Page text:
I was with the doctor for my sleeping pills. He asked questions and his last question was - "do you have any desire to hurt yourself or suicidal thought in anyway?"  I gave him a big pause before replying  - "suicidal? no but I think about living my life in a very unhealthy so I can die faster is that count." The doctor found my reply acceptable and gave me a bunch of sleeping pills. The doctor was actually the one who gave me the thought that I have never thought off. I did feel like dying but "suicidal" never actually cross my mind until the doctor asked me. 

 

I can also see your reply as being an acceptable response. You were not implying the intent on the actual act of suicide. Nobody can be considered medically or lawfully suicidal if you are not leading a healthy life style. That is your personal right as a human being. If unhealthy living was considered suicidal,  99% of us would be in psychiatric wards.

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Jay W   

Or as someone in our situation told a counsellor "I am not suicidal but if I got hit and killed by a bus today I would not care"

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KMB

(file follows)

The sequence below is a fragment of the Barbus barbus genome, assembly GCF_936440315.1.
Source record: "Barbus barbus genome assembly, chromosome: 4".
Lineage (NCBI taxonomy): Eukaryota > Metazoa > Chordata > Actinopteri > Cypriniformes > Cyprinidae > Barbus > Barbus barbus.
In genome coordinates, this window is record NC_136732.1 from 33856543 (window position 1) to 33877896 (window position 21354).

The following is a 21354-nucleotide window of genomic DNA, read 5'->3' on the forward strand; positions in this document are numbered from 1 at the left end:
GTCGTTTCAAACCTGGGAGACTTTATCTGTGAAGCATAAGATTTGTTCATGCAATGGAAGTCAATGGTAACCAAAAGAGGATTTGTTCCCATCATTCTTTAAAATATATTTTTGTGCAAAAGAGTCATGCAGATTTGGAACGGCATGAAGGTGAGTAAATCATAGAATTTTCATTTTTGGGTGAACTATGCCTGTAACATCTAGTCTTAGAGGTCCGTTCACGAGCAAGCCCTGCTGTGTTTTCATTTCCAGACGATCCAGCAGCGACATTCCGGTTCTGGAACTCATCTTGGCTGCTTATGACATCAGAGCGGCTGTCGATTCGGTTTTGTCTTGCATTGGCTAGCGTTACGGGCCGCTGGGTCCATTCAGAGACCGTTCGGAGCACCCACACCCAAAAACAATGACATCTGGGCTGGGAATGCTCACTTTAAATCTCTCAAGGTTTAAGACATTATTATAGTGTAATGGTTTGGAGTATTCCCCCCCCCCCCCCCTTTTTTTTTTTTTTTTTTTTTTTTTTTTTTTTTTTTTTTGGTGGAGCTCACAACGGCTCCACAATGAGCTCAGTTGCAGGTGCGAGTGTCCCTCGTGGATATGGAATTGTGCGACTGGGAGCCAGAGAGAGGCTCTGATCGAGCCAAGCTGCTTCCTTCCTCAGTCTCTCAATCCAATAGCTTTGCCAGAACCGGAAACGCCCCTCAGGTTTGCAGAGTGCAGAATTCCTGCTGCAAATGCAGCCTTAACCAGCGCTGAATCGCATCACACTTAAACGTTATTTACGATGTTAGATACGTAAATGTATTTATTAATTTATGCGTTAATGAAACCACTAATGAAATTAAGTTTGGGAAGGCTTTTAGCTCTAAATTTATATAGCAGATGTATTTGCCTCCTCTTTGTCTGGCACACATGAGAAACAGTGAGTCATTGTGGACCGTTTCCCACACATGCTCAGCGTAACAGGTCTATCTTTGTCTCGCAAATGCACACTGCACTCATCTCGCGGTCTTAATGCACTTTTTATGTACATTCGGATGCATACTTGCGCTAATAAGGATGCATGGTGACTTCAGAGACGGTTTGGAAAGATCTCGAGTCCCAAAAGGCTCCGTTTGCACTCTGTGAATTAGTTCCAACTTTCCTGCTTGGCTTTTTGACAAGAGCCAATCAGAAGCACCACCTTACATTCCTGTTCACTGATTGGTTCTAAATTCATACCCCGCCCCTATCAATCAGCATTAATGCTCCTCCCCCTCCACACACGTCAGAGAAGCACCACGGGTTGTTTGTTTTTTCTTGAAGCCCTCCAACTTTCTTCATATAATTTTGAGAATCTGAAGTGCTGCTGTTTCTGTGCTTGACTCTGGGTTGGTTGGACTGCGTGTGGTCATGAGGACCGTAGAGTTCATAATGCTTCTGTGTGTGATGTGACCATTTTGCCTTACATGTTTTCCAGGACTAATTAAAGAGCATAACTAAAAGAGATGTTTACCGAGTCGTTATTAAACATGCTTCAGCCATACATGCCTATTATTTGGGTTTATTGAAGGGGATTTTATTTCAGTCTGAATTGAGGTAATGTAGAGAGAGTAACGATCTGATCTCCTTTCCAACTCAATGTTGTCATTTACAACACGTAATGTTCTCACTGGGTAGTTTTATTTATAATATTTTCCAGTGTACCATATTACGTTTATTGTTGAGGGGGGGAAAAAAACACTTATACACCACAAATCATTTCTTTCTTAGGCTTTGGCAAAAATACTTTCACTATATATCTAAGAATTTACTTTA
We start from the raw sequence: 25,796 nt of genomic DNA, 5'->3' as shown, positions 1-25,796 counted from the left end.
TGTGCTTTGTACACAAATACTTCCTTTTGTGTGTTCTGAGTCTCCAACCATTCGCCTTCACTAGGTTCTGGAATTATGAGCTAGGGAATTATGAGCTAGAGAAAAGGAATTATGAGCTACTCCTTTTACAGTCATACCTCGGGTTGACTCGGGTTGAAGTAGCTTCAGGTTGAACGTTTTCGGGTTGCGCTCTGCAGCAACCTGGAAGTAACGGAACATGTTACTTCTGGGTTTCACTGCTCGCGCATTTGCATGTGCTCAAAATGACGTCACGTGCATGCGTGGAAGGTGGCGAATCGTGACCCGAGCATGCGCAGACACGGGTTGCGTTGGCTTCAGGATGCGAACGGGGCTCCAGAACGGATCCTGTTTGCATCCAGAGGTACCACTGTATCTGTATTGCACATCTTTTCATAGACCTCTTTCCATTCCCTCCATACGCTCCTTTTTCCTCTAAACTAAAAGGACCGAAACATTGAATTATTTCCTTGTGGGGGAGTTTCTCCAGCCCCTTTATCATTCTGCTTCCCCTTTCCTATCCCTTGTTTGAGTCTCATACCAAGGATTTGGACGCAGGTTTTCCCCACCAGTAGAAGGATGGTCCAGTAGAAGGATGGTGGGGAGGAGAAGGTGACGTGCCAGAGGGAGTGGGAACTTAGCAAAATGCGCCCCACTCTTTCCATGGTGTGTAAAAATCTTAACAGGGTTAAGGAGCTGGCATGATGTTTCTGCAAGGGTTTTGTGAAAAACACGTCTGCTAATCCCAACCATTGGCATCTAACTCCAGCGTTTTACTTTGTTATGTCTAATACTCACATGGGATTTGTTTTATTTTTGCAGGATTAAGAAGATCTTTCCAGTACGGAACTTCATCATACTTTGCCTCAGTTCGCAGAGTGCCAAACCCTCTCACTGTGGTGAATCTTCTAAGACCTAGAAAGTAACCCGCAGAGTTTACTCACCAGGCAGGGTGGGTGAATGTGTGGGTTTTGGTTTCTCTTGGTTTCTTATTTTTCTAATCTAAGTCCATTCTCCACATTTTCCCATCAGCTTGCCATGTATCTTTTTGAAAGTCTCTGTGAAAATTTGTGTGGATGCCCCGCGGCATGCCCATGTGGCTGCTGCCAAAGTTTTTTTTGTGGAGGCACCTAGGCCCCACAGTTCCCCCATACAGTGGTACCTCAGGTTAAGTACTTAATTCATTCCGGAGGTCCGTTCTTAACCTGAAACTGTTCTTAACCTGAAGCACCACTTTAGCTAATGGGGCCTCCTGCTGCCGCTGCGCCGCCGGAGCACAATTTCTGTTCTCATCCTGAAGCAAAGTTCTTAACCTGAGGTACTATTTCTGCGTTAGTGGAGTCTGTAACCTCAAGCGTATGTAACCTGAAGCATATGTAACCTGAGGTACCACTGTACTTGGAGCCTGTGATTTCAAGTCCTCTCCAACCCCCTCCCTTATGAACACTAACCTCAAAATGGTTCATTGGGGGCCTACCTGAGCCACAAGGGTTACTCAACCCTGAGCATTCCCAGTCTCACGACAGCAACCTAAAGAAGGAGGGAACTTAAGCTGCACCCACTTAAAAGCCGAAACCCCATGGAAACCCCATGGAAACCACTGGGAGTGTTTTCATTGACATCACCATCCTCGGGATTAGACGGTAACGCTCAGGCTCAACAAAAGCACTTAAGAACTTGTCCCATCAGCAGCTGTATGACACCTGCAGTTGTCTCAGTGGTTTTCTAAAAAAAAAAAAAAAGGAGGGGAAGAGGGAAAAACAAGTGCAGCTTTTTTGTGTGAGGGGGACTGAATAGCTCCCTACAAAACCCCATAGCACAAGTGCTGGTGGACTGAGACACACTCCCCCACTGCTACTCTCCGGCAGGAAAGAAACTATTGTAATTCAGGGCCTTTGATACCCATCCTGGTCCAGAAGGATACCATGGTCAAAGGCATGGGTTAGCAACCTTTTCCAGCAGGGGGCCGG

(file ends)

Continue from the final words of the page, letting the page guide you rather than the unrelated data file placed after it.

26 minutes ago, Jay W said:

 

Or as someone in our situation told a counsellor "I am not suicidal but if I got hit and killed by a bus today I would not care"

 

I agree on that. Those that have been able to find a motivation/purpose in moving forward, those with children yet to raise and those who have already entered into another partner relationship probably would not agree.

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KayC   
20 hours ago, Jay W said:

Not only did it affect me but also my dying wife. Because I was taken away so was she and put in the hospital under the thought that as I was "insane" she would have no care giver (me). When I was released that night I had to fight to get her home.